Back in my England days there was one thing you could almost always rely on: somewhere in my fridge you would find half a lemon. Always half a lemon. When you have a whole lemon, there are all kinds of uses (for half of it) – squeeze it over some fish, slice it for drinks, the list goes on… But what about the other half? That would sit in my fridge for days, slowly shrinking and shrivelling and becoming increasingly useless.
Here in Brazil things are different – we have limes! Aren’t limes great? Not only do they have an amazingly fragrant, tangy, zingy flavour, but they are just the right size! You won’t find half a lime in my Brazilian fridge.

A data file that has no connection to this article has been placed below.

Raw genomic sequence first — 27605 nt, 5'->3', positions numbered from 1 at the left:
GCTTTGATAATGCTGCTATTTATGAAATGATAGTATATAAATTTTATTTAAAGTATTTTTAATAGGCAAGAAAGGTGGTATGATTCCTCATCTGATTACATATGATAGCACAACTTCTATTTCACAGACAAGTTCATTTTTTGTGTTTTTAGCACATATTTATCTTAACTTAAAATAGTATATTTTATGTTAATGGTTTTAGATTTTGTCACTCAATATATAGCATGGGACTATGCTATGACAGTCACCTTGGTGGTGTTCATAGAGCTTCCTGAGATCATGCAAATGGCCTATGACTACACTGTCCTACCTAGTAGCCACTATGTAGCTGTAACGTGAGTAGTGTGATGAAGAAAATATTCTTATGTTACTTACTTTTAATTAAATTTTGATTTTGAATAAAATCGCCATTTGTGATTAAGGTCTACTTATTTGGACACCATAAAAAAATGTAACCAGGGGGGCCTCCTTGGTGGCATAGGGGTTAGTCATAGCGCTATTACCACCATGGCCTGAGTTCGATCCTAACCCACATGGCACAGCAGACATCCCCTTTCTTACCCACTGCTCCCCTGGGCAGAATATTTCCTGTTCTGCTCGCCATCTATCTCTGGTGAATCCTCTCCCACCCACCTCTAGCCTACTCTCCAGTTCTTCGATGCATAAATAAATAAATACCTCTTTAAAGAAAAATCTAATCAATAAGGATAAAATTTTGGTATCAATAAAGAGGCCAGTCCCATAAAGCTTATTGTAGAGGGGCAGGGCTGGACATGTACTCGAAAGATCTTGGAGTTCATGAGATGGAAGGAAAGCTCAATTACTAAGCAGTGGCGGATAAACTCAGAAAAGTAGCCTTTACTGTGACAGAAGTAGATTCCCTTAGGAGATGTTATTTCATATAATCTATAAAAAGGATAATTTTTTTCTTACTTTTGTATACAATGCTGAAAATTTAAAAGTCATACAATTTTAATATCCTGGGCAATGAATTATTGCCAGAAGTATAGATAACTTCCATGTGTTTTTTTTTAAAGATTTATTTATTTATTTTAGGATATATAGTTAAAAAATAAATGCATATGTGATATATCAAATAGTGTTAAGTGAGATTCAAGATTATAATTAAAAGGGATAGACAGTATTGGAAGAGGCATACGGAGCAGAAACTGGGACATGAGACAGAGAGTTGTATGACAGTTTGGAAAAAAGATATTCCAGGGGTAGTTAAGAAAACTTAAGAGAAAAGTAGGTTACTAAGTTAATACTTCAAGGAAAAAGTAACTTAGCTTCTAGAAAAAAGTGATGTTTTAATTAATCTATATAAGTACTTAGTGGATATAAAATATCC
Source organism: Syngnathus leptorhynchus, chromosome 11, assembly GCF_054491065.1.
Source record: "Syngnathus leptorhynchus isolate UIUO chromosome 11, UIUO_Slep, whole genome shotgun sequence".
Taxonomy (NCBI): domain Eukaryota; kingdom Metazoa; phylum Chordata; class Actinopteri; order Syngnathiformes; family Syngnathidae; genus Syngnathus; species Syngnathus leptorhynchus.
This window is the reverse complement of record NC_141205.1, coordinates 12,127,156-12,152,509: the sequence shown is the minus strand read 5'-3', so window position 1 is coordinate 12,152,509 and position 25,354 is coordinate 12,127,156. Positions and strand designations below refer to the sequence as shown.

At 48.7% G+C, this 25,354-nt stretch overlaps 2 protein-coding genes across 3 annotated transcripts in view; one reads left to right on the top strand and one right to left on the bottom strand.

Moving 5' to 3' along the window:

But what about lemons? Here in Brazil (in Rio at least) they seem to be very rare. After learning that the Portuguese for lime is limão, I wondered what the word for lemon was. The answer? Limão. Huh? “You use the same word for both lemons and limes?” I asked incredulously. It was like the moment I found out that Portuguese (and Spanish) uses the same word for fingers and toes! (Dedos).
Well, that is the simple answer anyway. In fact there is a way to distinguish between your limões (and your dedos). You get specific.
So, to recap, the short answer is that there is one word in Portuguese which covers lemons and limes (limão). The long answer is that there are different words that cover different varieties of citrus fruit that come in a variety of different colours!
Interestingly, the French word for lime is Citron Vert, literally ‘Green Lemon’. I guess that reflects the dominance of the lemon over the lime in Europe. And in case you were wondering, the solution for distinguishing between fingers and toes is simpler than the citrus situation. Fingers are Dedos and toes are Dedos dos pés – foot fingers!